Over the last few years, oncology research is increasingly focused on the understanding of mutual interactions between cancer, stromal and immune cells in the tumor microenvironment
Credit: Correspondence to – Karin Schaeuble – [email protected]
Oncotarget published “Mutually exclusive lymphangiogenesis or perineural infiltration in human skin squamous-cell carcinoma” which reported that although tumor-associated lymphangiogenesis correlates with metastasis and poor prognosis in several cancers, it also supports T cell infiltration into the tumor and predicts favorable outcome to immunotherapy.
Using quantitative multiplex immunohistochemistry, the authors analyzed skin squamous-cell carcinoma (sSCC) sections from 36 patients.
CD8 T cell infiltration showed great differences between patients, whereby these cells were mainly excluded from the tumor mass. Similar to our data in melanoma, sSCC with high density of lymphatic endothelial cells showed increased CD8 T cell density in tumor areas.
An entirely new observation is that sSCC with perineural infiltration but without metastasis was characterized by low lymphatic endothelial cell density.
Since both metastasis and perineural infiltration are known to affect tumor progression and patients’ prognosis, it is important to identify the molecular drivers, opening future options for therapeutic targeting. This Oncotarget data suggest that the mechanisms underlying perineural infiltration may be linked with the biology of lymphatic vessels and thus stroma.
Dr. Karin Schaeuble from The University Hospital Lausanne said, “Over the last few years, oncology research is increasingly focused on the understanding of mutual interactions between cancer, stromal and immune cells in the tumor microenvironment.”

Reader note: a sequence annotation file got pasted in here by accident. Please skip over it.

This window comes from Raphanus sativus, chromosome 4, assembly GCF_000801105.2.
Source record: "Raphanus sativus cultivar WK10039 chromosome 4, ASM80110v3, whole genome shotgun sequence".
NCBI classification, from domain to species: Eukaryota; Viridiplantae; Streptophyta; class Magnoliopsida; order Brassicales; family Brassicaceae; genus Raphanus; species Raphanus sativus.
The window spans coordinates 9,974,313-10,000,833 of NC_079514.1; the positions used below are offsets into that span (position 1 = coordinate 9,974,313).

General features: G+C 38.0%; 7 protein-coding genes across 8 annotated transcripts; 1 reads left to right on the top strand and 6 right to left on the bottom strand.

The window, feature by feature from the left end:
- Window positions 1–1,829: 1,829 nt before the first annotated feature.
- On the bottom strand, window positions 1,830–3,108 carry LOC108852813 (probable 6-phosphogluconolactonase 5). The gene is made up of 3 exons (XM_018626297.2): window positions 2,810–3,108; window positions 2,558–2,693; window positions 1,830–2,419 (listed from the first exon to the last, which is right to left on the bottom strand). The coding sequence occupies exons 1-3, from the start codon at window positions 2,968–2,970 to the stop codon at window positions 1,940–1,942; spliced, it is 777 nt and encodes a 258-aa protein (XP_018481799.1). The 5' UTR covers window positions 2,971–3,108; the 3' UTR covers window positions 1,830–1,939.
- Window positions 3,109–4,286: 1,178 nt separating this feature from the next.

“Over the last few years, oncology research is increasingly focused on the understanding of mutual interactions between cancer, stromal and immune cells in the tumor microenvironment.”
Specific growth factors like vascular endothelial growth factor -C and -D secreted by tumor cells and/or immune cells stimulate lymphangiogenesis in the vicinity of the tumor.
Lymphatic vessels offer a route for cancer cells to disseminate, enhanced by secretion of different chemokines such as CCL21 that actively supports tumor cell invasion into lymphatic vessels and promotes lymph node metastases.
Investigations into the immune cell composition showed the presence of various immune cells in sSCC.
On the other hand, the presence of lymphatic vessels in the tumour immune microenvironment (TME) has also been shown to support adaptive anti-tumoral immune responses by carrying immune cells and antigens to the draining LNs.
For further investigation of possible associations of lymphatic vessels with stroma and T cells, they performed a comprehensive analysis of the abundance and localization of lymphatic vessels in 36 patients with sSCC.
The Schaeuble Research Team concluded in their Oncotarget Research Output that an entirely new observation is that perineural infiltrated sSCC in absence of metastases are characterized by low LVD compared to tumors without PNI.
Since both are known to affect tumor progression and patients’ prognosis, it may be particularly important to identify the underlying mechanisms triggering either lymphangiogenesis or PNI, thus opening future options for therapeutic targeting.
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Correspondence to – Karin Schaeuble – [email protected]
Keywords – lymphatic vessel, CD8+ T cell, perineural infiltration, skin squamous-cell carcinoma, tumor immunology
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Ryan James Jessup
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